Smith, Fred H.
M.A. (Master of Arts)
Department of Anthropology
Human remains--Czech Republic--Moravia; Prehistoric peoples--Czech Republic--Moravia; Geology; Stratigraphic--Pleistocene
Early Upper Pleistocene hominid remains from the site of Mlade? (Czech Republic) comprise perhaps the earliest known sample of modem Europeans. Several analyses of cranial morphology have emphasized the presence of unique anatomical links between the Mlade? sample and preceding central European Neandertals. This evidence has been used to support an argument for continuity across the late archaic/early modem boundary in this region of the world. The postcranial remains from Mlade?, however, are clearly within the early modem human range of variability, but exhibit considerable musculoskeletal and articular hypertrophy in a male innominate, a juvenile proximal radius and ulna, and a talus. Additionally, the presence of a proximo-lateral femoral flange on both of the Mlade? femora have been used in support of the continuity hypothesis. Given the significance of the Mlade? sample in determining evolutionary relationships in central Europe, a comparative morphological analysis with late archaic and early modem human post crania from Europe and the Near East was conducted. Results indicate that the Mlade? postcranial sample is morphologically commensurate with other Early Upper Paleolithic associated hominids and distinct from European and Near Eastern Neandertals. Although several of the Mlade? specimens exhibit absolutely large joint surfaces and musculoskeletal hypertrophy, these features do not distinguish them from early modem and more recent humans. The distribution and probable genetic origin of the proximolateral femoral flange suggests a European Neandertal ancestry for the Mlade? hominids, but the phylogenetic relevance of this feature remains equivocal.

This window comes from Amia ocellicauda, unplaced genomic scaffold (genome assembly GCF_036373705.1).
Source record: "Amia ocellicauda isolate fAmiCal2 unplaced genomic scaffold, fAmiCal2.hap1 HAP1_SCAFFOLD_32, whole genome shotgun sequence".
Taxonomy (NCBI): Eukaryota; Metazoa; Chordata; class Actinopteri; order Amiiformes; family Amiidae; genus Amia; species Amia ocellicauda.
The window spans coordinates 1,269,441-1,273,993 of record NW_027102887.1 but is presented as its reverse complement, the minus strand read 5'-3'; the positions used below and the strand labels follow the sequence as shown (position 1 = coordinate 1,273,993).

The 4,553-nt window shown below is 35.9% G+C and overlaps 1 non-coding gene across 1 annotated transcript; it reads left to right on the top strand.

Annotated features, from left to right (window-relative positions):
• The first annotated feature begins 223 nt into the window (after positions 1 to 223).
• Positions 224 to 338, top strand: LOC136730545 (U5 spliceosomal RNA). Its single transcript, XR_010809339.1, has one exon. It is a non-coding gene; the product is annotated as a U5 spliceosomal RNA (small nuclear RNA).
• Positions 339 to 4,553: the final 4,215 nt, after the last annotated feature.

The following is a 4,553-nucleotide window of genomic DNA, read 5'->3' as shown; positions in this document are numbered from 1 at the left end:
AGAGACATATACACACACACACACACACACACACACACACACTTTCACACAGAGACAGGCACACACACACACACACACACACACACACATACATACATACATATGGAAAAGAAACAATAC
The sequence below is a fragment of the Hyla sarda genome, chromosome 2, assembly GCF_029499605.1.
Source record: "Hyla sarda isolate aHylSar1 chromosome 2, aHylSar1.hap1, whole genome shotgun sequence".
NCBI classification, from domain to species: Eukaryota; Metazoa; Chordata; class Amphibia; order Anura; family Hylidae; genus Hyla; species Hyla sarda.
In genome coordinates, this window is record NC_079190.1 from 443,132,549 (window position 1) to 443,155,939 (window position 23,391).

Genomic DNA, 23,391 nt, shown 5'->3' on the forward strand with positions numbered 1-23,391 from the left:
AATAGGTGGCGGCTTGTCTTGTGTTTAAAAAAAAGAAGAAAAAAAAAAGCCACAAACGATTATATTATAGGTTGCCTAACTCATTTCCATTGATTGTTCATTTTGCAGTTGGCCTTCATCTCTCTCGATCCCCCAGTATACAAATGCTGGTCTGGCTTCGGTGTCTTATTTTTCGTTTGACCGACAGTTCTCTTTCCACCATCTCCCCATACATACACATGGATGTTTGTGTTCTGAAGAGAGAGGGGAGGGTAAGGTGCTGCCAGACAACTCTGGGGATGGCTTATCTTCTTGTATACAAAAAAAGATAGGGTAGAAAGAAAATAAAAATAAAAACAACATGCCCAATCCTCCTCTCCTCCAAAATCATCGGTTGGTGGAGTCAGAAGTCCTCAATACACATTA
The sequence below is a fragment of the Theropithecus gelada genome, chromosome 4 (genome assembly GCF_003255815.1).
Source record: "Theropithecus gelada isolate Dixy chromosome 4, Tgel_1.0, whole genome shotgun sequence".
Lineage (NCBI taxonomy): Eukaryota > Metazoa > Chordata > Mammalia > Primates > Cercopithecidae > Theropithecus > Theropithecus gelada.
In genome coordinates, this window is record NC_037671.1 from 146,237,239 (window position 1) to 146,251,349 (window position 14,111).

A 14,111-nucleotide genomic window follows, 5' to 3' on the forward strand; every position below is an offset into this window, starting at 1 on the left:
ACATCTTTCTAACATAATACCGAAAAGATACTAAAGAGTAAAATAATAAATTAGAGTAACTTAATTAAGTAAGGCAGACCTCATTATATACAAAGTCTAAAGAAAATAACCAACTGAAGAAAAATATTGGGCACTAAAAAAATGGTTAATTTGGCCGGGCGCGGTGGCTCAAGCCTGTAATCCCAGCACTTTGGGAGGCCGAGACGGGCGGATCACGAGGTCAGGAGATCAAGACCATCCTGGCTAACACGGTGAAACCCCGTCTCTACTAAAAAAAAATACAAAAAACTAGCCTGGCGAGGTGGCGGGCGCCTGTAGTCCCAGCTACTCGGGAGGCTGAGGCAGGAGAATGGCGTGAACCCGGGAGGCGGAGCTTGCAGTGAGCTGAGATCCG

Stockton, Trent C., "Upper Pleistocene hominid postcrania from Mlade? Cave, Moravia : a descriptive and comparative analysis with respect to current models of modern human emergence" (1997). Graduate Research Theses & Dissertations. 6574.
vii, 183 pages
Northern Illinois University
Rights Statement 2
NIU theses are protected by copyright. They may be viewed from Huskie Commons for any purpose, but reproduction or distribution in any format is prohibited without the written permission of the authors.